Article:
News FocusScientific Collections

The Legacy Plan

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Science  09 Jul 2010:
Vol. 329, Issue 5988, pp. 135-137
DOI: 10.1126/science.329.5988.135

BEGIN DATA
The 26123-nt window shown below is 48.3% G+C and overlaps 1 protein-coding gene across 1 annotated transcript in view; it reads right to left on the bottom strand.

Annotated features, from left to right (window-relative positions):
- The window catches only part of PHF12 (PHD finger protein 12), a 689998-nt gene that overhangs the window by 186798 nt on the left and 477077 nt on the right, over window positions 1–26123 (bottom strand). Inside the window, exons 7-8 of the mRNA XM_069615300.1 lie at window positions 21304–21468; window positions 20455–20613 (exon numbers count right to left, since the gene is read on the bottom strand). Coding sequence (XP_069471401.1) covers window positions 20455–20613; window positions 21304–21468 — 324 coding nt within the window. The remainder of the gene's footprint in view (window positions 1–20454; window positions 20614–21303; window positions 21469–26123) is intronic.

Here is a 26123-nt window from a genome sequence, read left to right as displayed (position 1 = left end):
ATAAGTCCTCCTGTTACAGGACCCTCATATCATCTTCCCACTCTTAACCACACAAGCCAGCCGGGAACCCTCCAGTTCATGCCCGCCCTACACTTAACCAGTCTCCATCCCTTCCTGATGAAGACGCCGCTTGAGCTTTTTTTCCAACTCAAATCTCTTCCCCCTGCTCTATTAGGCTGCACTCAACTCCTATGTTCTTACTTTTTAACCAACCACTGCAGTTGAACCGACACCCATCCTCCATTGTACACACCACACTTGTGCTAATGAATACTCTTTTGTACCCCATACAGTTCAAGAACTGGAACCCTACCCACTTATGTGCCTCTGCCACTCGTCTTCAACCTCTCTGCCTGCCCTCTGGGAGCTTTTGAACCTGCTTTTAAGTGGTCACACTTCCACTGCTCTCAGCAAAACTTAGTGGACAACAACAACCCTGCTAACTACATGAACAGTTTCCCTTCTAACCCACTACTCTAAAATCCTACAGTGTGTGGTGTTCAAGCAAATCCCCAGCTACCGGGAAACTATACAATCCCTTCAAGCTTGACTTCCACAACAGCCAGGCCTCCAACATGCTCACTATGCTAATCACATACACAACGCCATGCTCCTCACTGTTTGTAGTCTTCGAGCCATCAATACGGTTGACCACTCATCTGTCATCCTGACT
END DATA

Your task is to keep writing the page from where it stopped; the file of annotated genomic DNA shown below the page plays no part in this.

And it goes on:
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Scientists don't like to stop working. Yet eventually, at least some do move on and bid their colleagues farewell. And then their collections of blood, DNA, cancer tissue, and more, amassed over the course of their career, need a new steward. But finding one can be difficult, given the cost of archiving and storing samples, as well as concerns about their quality and the suitability of informed consent obtained long ago. There is no academic standard to guide collection bequests, no national repository to hold them. Current studies often include central banks for tissue and DNA, but many researchers, particularly those nearing retirement age, still keep personal repositories in their lab freezers. There's pressure on them to develop contingency plans, but few are willing to confront the toughest issue: whether their collections, which they hold dear, are worth preserving indefinitely.